Mesenteric cysts are rare intra-abdominal pathology with
prevalence 1:100,000 in adults and 1:20,000 in children.
Mesenteric cysts are difficult to diagnose, and usually
asymptomatic except when complicated. Only rarely do they
present with acute intestinal obstruction. We present two
cases with small bowel obstruction due to mesenteric cyst.
Both needed bowel resection with primary end-to-end
A 24-year-old female presented with history of vomiting,
constipation and abdominal distension of five days duration.
On examination, the abdomen was uniformly distended and
visible loops of small bowel were present, with no tenderness
and no palpable mass. Per rectal examination revealed an empty
non-dilated rectum. Ryle’s tube aspiration was feculent.
Abdominal radiographs showed evidence of multiple air-fluid
levels with dilated jejunal and ileal loops and no gas within the
colon. There was no free gas under the diaphragm. A diagnosis
of small bowel obstruction was made while its cause could not
Exploratory laparotomy with midline incision was
undertaken where jejunal and ileal loop were found to be grossly
distended. A single, ruptured mesenteric cyst of 13 × 10 × 7 cm
arising from the distal ileum was found. A clockwise torsion of the cyst, leading to a constrictive narrowing of the adjacent
small bowel loop was noted. The cyst was closely related to
bowel wall with mesenteric blood vessels crossing over it, and
separation was difficult (Figure 1). Fortunately the bowel was
healthy. Hence the cyst, the mesentery containing it and the
adjacent ileum were resected and end-to-end anastomosis was
performed. Postoperative recovery was uneventful. Histology
was consistent with mesenteric cyst.
A 44-year-old male came with complaints of vomiting and
abdominal distension of four days duration. The vomitus was
bilious with feculent smell and pain was episodic, sharp, nonradiating,
and right-sided. The patient gave a history of an
asymptomatic moving lump in abdomen since 2 years. The
abdomen was diffusely distended with no tenderness and no
palpable mass.. Abdominal radiographs showed evidence of
multiple air-fluid levels with dilated ileal loops and no gas within
the colon without free gas under the diaphragm. The diagnosis
of small bowel obstruction was made and the cause could not
During exploratory laparotomy with midline incision, ileal
loops were found to be grossly distended. There was single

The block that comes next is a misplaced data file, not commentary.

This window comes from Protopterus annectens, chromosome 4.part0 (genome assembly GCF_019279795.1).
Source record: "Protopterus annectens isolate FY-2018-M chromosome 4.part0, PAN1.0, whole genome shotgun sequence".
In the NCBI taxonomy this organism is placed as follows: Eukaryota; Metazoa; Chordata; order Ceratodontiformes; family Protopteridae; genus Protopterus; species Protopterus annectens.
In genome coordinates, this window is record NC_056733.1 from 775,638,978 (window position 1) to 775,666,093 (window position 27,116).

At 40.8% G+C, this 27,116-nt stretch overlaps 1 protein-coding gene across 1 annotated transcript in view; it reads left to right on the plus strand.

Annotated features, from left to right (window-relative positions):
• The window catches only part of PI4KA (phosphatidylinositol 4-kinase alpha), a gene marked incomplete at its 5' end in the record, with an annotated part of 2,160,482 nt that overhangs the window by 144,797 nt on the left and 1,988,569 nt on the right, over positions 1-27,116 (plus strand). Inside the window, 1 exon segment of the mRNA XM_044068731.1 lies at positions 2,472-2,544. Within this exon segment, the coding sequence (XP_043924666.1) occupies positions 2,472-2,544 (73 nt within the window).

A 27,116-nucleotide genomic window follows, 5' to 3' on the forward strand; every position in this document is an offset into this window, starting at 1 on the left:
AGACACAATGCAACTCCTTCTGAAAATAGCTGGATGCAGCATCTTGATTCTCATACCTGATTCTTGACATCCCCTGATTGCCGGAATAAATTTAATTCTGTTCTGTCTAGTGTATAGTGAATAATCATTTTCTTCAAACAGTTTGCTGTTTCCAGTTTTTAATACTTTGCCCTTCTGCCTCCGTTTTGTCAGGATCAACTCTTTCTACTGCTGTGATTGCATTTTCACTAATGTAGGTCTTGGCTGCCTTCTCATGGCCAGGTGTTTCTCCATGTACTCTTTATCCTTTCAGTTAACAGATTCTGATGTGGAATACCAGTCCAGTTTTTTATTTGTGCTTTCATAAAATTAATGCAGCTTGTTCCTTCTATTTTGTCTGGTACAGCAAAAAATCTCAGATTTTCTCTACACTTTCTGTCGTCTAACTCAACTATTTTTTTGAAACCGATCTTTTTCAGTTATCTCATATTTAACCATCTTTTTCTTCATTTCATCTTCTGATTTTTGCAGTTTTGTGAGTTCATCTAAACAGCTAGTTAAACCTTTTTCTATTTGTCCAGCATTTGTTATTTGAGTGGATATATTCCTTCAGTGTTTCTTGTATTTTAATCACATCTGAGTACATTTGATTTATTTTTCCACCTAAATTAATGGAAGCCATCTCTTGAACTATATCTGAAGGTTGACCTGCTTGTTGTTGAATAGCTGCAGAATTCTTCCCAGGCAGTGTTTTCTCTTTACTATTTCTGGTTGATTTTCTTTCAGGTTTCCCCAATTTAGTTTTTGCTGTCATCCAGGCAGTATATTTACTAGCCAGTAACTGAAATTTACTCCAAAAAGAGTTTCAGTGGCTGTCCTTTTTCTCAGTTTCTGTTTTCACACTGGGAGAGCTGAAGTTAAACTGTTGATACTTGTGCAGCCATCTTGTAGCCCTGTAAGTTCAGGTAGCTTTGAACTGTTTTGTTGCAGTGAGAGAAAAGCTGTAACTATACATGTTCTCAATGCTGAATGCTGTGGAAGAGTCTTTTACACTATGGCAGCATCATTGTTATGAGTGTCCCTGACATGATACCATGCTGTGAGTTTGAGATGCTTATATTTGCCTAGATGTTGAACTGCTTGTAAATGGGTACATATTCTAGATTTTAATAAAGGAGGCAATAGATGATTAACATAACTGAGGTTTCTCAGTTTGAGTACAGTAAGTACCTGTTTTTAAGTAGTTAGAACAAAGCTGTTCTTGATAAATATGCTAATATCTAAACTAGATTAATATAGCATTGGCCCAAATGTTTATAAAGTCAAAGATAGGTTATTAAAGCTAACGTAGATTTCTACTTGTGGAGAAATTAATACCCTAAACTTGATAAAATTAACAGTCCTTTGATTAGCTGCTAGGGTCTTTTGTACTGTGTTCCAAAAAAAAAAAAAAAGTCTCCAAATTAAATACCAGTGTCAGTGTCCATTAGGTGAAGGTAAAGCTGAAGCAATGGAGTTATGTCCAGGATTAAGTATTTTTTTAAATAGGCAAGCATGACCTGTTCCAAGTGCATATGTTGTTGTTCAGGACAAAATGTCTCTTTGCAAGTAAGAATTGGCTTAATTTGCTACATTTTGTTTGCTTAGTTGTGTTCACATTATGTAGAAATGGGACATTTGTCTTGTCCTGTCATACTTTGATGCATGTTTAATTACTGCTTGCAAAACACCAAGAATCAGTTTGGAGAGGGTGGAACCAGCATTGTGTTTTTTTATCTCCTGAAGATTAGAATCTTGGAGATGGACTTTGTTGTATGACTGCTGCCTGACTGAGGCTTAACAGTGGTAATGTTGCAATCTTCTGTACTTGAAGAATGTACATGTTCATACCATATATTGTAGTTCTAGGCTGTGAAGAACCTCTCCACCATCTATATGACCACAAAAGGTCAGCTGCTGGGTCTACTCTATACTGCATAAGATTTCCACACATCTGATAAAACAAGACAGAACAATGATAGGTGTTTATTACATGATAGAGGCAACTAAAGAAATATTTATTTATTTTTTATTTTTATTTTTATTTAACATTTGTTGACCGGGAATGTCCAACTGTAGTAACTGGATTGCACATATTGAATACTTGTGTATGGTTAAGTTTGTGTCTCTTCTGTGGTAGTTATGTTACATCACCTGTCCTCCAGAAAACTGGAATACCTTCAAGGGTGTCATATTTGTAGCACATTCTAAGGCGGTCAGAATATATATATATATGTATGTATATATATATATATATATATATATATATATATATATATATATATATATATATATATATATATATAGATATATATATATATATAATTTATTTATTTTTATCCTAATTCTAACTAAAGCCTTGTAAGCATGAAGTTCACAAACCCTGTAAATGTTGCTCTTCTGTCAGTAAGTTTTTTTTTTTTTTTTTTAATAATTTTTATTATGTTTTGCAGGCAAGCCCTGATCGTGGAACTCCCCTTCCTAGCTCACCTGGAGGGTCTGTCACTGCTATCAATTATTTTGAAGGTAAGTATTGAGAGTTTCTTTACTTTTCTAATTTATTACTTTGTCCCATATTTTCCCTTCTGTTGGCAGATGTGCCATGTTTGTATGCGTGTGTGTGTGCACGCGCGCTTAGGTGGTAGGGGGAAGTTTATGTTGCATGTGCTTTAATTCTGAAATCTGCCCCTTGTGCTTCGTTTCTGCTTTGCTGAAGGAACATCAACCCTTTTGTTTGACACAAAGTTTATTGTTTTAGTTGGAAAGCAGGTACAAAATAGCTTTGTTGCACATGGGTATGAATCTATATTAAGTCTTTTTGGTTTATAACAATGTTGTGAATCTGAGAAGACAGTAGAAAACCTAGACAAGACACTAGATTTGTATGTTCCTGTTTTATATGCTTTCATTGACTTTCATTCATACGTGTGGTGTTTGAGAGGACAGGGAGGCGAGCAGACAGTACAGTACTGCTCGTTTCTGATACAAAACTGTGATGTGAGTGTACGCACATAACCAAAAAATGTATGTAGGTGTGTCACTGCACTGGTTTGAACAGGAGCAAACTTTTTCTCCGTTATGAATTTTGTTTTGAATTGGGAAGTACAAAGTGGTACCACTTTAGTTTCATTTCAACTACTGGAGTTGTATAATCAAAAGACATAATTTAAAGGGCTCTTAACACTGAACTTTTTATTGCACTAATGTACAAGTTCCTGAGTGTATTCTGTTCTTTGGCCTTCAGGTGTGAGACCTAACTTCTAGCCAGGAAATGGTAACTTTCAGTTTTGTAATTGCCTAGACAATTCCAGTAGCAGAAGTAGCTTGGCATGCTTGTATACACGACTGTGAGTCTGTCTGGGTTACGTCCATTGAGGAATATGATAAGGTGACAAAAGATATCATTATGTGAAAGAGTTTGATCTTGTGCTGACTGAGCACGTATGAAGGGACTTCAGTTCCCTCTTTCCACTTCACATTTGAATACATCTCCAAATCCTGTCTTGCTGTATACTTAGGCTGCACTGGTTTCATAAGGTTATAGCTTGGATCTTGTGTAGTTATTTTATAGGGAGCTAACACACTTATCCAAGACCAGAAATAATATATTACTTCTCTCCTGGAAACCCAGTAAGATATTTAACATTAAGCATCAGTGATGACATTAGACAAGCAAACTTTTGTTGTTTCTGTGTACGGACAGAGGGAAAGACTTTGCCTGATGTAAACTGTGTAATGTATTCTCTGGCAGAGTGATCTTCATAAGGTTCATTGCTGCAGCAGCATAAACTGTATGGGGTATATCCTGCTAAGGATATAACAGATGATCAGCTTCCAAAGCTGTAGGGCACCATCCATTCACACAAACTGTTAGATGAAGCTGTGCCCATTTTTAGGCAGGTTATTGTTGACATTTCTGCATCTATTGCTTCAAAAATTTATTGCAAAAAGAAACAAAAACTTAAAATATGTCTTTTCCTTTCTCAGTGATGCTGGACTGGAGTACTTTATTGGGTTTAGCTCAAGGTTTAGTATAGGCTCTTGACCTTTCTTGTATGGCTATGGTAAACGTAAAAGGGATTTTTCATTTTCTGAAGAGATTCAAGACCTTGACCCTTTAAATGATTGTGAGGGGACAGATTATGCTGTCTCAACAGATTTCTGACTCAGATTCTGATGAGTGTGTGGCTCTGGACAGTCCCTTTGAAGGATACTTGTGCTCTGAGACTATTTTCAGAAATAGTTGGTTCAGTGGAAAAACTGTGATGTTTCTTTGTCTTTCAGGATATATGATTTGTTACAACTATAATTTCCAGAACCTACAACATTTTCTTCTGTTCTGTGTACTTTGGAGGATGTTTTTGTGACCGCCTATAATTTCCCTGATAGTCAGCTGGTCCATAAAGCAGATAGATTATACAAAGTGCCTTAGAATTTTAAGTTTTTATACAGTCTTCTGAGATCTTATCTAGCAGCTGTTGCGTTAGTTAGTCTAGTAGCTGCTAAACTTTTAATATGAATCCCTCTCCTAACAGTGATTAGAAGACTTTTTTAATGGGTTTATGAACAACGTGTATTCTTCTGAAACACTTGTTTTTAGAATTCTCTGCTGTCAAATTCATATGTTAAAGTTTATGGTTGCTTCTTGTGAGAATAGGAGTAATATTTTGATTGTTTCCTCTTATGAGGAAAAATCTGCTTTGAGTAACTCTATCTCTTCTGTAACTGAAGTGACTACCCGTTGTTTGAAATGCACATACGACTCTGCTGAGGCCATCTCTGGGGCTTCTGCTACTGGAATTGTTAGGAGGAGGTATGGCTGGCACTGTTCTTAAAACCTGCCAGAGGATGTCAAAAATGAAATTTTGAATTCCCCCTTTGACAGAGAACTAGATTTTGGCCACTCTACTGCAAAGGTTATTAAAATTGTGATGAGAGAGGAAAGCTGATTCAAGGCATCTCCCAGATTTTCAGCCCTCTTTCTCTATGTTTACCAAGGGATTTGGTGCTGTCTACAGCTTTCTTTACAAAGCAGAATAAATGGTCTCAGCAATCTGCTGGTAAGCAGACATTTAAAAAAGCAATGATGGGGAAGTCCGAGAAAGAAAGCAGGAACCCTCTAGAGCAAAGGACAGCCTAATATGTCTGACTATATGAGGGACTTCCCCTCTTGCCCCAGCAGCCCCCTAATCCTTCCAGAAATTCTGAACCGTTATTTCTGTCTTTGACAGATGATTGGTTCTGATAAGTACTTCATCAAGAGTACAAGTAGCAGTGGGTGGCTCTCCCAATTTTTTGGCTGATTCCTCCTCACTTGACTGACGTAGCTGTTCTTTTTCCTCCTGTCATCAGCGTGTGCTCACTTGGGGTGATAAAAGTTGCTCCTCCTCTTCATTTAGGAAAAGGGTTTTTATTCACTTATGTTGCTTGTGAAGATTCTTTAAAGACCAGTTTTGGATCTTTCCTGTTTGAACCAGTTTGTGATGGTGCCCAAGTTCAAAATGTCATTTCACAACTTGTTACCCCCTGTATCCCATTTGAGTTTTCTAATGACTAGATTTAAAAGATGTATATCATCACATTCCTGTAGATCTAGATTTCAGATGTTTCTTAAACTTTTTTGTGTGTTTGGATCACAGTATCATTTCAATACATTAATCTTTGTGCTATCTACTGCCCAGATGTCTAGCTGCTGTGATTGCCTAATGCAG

twisted, mesenteric cyst of 10 × 15 × 8 cm arising from the distal
ileum found; leading to a constrictive narrowing of the adjacent small bowel loops. The cyst was closely related to bowel wall
with inflamed and oedematous bowel loops in pool of slough
(Figure 2). Thus the cyst, the mesentery containing it and the
adjacent ileum were resected and end-to-end anastomosis was
performed. Postoperative period was uneventful. Histology
confirmed a mesenteric cyst
Mesenteric cysts are one of the rarest abdominal pathology.[1,2] Italian anatomist Benevenni first described this entity in 1507
while performing an autopsy on an 8 years old boy. Mesenteric
cysts are believed to be a manifestation of continued growth
of congenitally misplaced lymphatic tissue. The initiating event
is suspected to be a failure of the mesentery to fuse during
development. Trauma and inflammation are additional factors
implicated in their formation.[2,4] Mesenteric cysts have been
reported from the duodenal to the rectal mesentery but are
most commonly located in the ileal mesentery. The cyst in our
patient was located in the mesentery of the ileum. Their
histopathological classification is based on the type of cells
present in the inner cyst wall layer. Accordingly mesenteric
cysts can be lymphatic, mesothelial, enteric, or urogenital in
origin, or derivatives of nonpancreatic pseudocysts.
Fortunately they usually behave as benign tumors, with
malignancy accounting for only 3% of the cases, arising
gradually or de novo.
Patients are usually asymptomatic except when cyst gets
complicated. Symptoms are extremely variable and are related to the size and position of the cyst, with no pathognomonic
signs in the uncomplicated patients. Mesenteric cysts may
cause abdominal distension or pain. They may also present
with acute symptoms secondary to complications such as
obstruction (volvulus, extrinsic compression or entrapment in
pelvis), rupture, and haemorrhage into cyst, infection or abscess
formation. Infected mesenteric cyst and/or perforation are very
rare complications of a very unusual lesion. Intestinal
obstruction is a frequent complication and is usually produced
by compression of the adjacent intestine as noted in our cases.
The differential diagnosis should include mesenteric cyst when
the patient presents with a history of multiple episodes of partial
small-bowel obstruction or with an asymptomatic abdominal
A variety of diagnostic modalities can be used to confirm
the presence of a mesenteric cyst, but ultrasonography (USG)
and computed tomography (CT) are the best preoperative
diagnostic tools. The treatment of choice is an urgent
laparotomy and complete cyst enucleation. Surgical treatment
is recommended on the basis of histopathologic malignant
features and other complications, including infection of the
cyst, obstruction of adjacent bowel segment, and volvulus.
But when there is a doubt of compromised bowel or its
vasculature after excision of cyst alone, segmental resection
of bowel with mesentery and cyst is preferred,[2,4] as was done
in our cases. Simple aspiration of cyst is not recommended as
it may recur. The prognosis of patients operated in a timely
manner is good with no perioperative mortality and a very low
morbidity and recurrence rate.
We thank all staff members of Department of Surgery,
Jawaharlal Nehru Medical College, DMIMSU, Sawangi
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